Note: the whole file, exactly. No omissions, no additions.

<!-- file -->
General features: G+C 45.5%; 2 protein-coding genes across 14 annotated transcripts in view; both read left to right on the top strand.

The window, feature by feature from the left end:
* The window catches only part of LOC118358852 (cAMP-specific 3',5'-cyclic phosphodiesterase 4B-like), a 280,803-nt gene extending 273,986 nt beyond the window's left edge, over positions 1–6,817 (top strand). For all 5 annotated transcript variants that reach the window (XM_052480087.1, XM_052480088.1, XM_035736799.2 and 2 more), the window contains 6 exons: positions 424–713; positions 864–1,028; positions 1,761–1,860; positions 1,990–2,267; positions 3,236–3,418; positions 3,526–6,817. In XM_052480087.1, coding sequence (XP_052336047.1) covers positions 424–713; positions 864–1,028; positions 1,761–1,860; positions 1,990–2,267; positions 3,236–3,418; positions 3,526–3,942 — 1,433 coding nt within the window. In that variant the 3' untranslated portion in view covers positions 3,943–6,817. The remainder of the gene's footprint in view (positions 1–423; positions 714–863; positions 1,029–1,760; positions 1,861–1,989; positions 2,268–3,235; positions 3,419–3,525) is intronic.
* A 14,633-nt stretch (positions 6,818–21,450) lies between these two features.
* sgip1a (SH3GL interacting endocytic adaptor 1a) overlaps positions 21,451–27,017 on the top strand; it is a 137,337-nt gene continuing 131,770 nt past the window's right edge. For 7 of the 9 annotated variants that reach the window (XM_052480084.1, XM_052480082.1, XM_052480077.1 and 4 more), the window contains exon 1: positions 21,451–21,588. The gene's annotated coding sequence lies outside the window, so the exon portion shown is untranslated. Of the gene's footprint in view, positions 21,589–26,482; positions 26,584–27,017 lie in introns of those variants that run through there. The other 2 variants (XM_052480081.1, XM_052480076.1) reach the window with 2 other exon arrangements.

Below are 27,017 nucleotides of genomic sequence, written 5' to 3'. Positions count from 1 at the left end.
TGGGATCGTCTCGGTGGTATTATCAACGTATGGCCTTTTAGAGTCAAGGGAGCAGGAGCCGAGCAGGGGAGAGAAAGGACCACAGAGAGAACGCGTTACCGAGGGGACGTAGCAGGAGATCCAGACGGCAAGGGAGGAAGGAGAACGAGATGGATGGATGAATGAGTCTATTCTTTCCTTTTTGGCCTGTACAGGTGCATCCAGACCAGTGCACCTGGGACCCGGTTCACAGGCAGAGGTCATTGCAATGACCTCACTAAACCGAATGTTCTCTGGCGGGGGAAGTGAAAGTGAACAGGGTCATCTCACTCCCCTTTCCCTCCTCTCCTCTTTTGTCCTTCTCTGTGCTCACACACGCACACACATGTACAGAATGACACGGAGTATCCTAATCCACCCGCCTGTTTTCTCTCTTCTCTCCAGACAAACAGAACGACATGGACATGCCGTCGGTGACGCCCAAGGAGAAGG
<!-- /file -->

General features: G+C 45.5%; 2 protein-coding genes across 14 annotated transcripts in view; both read left to right on the top strand.

The window, feature by feature from the left end:
* The window catches only part of LOC118358852 (cAMP-specific 3',5'-cyclic phosphodiesterase 4B-like), a 280,803-nt gene extending 273,986 nt beyond the window's left edge, over positions 1–6,817 (top strand). For all 5 annotated transcript variants that reach the window (XM_052480087.1, XM_052480088.1, XM_035736799.2 and 2 more), the window contains 6 exons: positions 424–713; positions 864–1,028; positions 1,761–1,860; positions 1,990–2,267; positions 3,236–3,418; positions 3,526–6,817. In XM_052480087.1, coding sequence (XP_052336047.1) covers positions 424–713; positions 864–1,028; positions 1,761–1,860; positions 1,990–2,267; positions 3,236–3,418; positions 3,526–3,942 — 1,433 coding nt within the window. In that variant the 3' untranslated portion in view covers positions 3,943–6,817. The remainder of the gene's footprint in view (positions 1–423; positions 714–863; positions 1,029–1,760; positions 1,861–1,989; positions 2,268–3,235; positions 3,419–3,525) is intronic.
* A 14,633-nt stretch (positions 6,818–21,450) lies between these two features.
* sgip1a (SH3GL interacting endocytic adaptor 1a) overlaps positions 21,451–27,017 on the top strand; it is a 137,337-nt gene continuing 131,770 nt past the window's right edge. For 7 of the 9 annotated variants that reach the window (XM_052480084.1, XM_052480082.1, XM_052480077.1 and 4 more), the window contains exon 1: positions 21,451–21,588. The gene's annotated coding sequence lies outside the window, so the exon portion shown is untranslated. Of the gene's footprint in view, positions 21,589–26,482; positions 26,584–27,017 lie in introns of those variants that run through there. The other 2 variants (XM_052480081.1, XM_052480076.1) reach the window with 2 other exon arrangements.

Below are 27,017 nucleotides of genomic sequence, written 5' to 3'. Positions count from 1 at the left end.
TGGGATCGTCTCGGTGGTATTATCAACGTATGGCCTTTTAGAGTCAAGGGAGCAGGAGCCGAGCAGGGGAGAGAAAGGACCACAGAGAGAACGCGTTACCGAGGGGACGTAGCAGGAGATCCAGACGGCAAGGGAGGAAGGAGAACGAGATGGATGGATGAATGAGTCTATTCTTTCCTTTTTGGCCTGTACAGGTGCATCCAGACCAGTGCACCTGGGACCCGGTTCACAGGCAGAGGTCATTGCAATGACCTCACTAAACCGAATGTTCTCTGGCGGGGGAAGTGAAAGTGAACAGGGTCATCTCACTCCCCTTTCCCTCCTCTCCTCTTTTGTCCTTCTCTGTGCTCACACACGCACACACATGTACAGAATGACACGGAGTATCCTAATCCACCCGCCTGTTTTCTCTCTTCTCTCCAGACAAACAGAACGACATGGACATGCCGTCGGTGACGCCCAAGGAGAAGG